Early polls tracking voter preferences in Chicago's mayoral race have been inconclusive, to say the least. The Sun-Times commissioned a survey from McKeon and Associates that gave no candidate included more than 12 percent of the total vote. And 35 percent of respondents "don't know" who they want to lead the city in 2011. That's as it should be; hardly any pols have even formally declared for the race, much less laid out a comprehensive plan explaining what priorities they would push for if elected.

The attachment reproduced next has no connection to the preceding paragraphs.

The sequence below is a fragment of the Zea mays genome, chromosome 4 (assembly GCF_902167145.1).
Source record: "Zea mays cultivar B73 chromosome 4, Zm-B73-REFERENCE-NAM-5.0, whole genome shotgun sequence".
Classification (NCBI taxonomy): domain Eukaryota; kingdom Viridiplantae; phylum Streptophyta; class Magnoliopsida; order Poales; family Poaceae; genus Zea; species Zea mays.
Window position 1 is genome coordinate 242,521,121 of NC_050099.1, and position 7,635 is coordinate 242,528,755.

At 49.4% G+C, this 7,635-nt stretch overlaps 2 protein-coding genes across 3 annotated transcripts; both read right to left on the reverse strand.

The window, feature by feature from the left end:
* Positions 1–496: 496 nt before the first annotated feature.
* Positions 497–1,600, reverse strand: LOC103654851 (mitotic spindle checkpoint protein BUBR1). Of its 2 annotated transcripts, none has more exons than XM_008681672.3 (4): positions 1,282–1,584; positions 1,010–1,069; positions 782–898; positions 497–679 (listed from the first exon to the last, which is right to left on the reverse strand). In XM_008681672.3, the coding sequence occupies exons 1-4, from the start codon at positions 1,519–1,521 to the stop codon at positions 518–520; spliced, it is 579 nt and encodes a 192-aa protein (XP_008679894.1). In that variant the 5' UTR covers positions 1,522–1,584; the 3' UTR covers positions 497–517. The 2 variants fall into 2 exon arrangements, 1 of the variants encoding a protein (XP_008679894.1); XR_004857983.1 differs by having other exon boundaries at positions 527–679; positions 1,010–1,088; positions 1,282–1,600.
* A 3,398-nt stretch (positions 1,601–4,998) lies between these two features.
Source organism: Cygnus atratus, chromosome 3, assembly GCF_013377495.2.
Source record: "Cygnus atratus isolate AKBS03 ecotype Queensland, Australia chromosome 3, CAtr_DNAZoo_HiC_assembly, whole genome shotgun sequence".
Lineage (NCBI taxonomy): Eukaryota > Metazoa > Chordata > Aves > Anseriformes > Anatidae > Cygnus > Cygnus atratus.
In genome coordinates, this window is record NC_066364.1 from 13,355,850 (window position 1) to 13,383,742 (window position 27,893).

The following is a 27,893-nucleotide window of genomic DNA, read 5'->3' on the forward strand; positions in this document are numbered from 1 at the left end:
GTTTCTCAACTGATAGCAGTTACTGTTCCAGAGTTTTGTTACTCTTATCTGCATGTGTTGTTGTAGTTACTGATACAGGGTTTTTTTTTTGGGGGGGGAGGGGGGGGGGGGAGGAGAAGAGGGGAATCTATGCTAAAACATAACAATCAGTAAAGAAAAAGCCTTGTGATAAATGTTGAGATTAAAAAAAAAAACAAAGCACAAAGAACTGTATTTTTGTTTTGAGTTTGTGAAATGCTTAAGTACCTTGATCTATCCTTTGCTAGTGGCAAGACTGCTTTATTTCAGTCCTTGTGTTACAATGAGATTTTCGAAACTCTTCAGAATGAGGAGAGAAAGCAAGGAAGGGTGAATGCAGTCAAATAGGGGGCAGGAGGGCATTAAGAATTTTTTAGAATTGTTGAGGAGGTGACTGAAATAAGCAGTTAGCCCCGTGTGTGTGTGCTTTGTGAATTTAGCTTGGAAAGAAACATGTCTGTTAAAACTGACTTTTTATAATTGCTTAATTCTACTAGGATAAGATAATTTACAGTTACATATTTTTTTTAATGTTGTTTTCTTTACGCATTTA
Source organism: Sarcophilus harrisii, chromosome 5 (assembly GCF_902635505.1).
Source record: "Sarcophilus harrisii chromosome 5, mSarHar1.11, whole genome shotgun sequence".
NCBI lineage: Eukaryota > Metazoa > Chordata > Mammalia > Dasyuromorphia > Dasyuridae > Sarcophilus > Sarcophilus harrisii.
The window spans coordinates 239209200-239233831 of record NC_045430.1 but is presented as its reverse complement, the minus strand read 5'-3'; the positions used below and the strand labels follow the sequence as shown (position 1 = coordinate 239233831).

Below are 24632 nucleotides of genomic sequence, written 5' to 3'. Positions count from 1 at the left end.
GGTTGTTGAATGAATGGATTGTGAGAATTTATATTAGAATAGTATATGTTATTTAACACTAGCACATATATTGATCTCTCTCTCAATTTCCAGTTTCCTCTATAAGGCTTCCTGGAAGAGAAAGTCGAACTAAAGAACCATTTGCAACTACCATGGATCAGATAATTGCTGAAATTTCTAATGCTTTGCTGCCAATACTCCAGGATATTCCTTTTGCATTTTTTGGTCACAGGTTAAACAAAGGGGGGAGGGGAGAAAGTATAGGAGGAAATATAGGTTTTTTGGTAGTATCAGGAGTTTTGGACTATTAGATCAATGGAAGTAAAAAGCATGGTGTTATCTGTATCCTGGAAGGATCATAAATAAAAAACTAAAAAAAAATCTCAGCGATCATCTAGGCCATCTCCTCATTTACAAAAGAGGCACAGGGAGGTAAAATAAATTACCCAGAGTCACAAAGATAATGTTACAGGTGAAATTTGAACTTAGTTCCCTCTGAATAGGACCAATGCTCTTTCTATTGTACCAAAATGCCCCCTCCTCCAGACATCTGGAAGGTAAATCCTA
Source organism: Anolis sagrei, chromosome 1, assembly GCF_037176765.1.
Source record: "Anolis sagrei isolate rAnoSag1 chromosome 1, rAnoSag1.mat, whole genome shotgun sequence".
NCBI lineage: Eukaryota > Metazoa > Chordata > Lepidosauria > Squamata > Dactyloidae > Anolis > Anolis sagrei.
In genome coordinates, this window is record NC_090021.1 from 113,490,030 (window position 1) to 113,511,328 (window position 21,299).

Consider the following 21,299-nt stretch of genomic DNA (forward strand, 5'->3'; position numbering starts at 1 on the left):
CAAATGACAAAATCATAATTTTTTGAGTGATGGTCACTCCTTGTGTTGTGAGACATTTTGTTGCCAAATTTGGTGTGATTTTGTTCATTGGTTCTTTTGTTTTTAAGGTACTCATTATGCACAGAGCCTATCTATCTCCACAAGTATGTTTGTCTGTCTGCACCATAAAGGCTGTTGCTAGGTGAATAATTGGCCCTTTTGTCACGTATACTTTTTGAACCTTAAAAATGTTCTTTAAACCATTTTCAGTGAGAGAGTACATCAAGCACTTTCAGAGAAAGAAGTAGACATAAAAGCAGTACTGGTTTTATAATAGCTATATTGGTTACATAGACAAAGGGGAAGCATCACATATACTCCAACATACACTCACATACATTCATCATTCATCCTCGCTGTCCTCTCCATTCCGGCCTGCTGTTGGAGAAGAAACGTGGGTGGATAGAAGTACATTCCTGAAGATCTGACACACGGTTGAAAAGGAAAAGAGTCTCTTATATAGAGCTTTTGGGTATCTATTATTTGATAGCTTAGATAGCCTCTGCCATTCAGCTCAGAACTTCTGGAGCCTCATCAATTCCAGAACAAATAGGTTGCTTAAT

The polls have given Chicagoans a few hints about what to expect this February, though. Aldermen (not named Ed Burke) are likely going to face a steep climb, even if they have been criticizing the Daley administration repeatedly over the past several years. Name recognition in a city-wide race matters. While Mayor Daley has received his fair share of positive media attention this week, as expected when any veteran official steps down, candidates closely connected to the mayor's administration might have problems this winter. Two-thirds of respondents in the McKeon poll said they were either "happy or indifferent about the mayor's decision to step down." Nearly 60 percent of those surveyed also reported that they had a heightened interest in the contest, which should help boost turnout for a mayoral election for the first time in years.